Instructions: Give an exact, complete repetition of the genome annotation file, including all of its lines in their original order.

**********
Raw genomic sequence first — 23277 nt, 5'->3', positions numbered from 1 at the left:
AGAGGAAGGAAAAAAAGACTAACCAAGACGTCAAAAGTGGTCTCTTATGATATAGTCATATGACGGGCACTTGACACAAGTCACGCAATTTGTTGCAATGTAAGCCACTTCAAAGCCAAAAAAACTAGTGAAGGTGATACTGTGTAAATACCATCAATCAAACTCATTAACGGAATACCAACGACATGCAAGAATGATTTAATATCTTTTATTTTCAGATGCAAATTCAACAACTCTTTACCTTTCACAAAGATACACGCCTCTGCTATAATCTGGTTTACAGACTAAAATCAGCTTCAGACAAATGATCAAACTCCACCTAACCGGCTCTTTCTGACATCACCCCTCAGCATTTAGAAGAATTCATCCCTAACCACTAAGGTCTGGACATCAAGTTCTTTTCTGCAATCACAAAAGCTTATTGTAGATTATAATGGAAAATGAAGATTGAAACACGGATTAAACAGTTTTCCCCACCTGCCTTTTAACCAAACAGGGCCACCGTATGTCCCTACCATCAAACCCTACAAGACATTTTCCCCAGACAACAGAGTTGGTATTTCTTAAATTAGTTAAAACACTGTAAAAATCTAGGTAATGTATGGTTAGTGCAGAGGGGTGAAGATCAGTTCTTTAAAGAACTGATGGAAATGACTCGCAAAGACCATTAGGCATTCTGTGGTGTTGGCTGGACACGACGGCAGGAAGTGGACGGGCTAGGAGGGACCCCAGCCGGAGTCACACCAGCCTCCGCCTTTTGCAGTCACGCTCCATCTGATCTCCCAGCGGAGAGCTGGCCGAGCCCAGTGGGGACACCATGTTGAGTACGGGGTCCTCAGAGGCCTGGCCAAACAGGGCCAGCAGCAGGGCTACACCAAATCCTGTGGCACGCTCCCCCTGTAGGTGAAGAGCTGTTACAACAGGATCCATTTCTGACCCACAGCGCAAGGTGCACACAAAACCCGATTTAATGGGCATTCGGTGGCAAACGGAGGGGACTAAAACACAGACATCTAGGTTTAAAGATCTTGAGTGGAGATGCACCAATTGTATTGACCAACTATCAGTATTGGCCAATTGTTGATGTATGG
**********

Raw genomic sequence first — 23277 nt, 5'->3', positions numbered from 1 at the left:
AGAGGAAGGAAAAAAAGACTAACCAAGACGTCAAAAGTGGTCTCTTATGATATAGTCATATGACGGGCACTTGACACAAGTCACGCAATTTGTTGCAATGTAAGCCACTTCAAAGCCAAAAAAACTAGTGAAGGTGATACTGTGTAAATACCATCAATCAAACTCATTAACGGAATACCAACGACATGCAAGAATGATTTAATATCTTTTATTTTCAGATGCAAATTCAACAACTCTTTACCTTTCACAAAGATACACGCCTCTGCTATAATCTGGTTTACAGACTAAAATCAGCTTCAGACAAATGATCAAACTCCACCTAACCGGCTCTTTCTGACATCACCCCTCAGCATTTAGAAGAATTCATCCCTAACCACTAAGGTCTGGACATCAAGTTCTTTTCTGCAATCACAAAAGCTTATTGTAGATTATAATGGAAAATGAAGATTGAAACACGGATTAAACAGTTTTCCCCACCTGCCTTTTAACCAAACAGGGCCACCGTATGTCCCTACCATCAAACCCTACAAGACATTTTCCCCAGACAACAGAGTTGGTATTTCTTAAATTAGTTAAAACACTGTAAAAATCTAGGTAATGTATGGTTAGTGCAGAGGGGTGAAGATCAGTTCTTTAAAGAACTGATGGAAATGACTCGCAAAGACCATTAGGCATTCTGTGGTGTTGGCTGGACACGACGGCAGGAAGTGGACGGGCTAGGAGGGACCCCAGCCGGAGTCACACCAGCCTCCGCCTTTTGCAGTCACGCTCCATCTGATCTCCCAGCGGAGAGCTGGCCGAGCCCAGTGGGGACACCATGTTGAGTACGGGGTCCTCAGAGGCCTGGCCAAACAGGGCCAGCAGCAGGGCTACACCAAATCCTGTGGCACGCTCCCCCTGTAGGTGAAGAGCTGTTACAACAGGATCCATTTCTGACCCACAGCGCAAGGTGCACACAAAACCCGATTTAATGGGCATTCGGTGGCAAACGGAGGGGACTAAAACACAGACATCTAGGTTTAAAGATCTTGAGTGGAGATGCACCAATTGTATTGACCAACTATCAGTATTGGCCAATTGTTGATGTATGG